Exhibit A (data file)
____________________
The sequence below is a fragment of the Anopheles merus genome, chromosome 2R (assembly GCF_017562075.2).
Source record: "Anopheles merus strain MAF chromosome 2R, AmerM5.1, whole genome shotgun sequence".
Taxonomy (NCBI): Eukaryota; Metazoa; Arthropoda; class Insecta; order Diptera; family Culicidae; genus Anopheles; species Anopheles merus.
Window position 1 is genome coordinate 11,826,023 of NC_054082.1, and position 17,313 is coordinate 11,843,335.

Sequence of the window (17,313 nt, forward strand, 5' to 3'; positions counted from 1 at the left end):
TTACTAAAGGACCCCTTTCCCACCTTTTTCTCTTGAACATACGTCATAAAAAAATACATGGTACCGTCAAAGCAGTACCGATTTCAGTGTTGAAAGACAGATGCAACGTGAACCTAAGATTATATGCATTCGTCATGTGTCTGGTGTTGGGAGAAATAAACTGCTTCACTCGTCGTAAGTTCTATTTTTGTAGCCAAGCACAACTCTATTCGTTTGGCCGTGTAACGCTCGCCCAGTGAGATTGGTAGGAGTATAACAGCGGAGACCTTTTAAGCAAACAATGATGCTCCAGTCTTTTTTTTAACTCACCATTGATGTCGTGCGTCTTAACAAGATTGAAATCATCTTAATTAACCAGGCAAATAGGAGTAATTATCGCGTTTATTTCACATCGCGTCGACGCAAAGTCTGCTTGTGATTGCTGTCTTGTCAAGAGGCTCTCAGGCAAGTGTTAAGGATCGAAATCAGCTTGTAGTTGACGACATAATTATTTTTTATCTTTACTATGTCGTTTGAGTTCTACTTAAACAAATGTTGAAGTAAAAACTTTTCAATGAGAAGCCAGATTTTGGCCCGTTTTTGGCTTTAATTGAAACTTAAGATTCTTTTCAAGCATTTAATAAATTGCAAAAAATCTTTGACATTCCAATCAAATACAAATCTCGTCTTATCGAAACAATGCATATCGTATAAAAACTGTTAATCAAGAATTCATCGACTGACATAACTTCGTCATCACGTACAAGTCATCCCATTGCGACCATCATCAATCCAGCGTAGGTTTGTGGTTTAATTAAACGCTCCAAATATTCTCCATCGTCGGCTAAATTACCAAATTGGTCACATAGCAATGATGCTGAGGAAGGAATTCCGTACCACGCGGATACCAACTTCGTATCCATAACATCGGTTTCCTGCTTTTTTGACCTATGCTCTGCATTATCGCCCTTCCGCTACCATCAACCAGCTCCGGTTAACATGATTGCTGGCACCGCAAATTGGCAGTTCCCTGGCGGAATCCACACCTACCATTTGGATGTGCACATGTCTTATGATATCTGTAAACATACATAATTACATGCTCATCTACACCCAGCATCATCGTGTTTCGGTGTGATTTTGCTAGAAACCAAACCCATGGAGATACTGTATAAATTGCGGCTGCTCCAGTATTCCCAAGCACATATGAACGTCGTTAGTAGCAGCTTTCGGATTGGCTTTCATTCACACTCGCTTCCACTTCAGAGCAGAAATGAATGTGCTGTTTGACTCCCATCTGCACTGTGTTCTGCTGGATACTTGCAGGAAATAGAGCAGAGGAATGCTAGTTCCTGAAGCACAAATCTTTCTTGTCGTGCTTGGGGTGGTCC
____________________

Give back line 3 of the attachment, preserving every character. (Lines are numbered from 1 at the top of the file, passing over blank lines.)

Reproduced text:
Taxonomy (NCBI): Eukaryota; Metazoa; Arthropoda; class Insecta; order Diptera; family Culicidae; genus Anopheles; species Anopheles merus.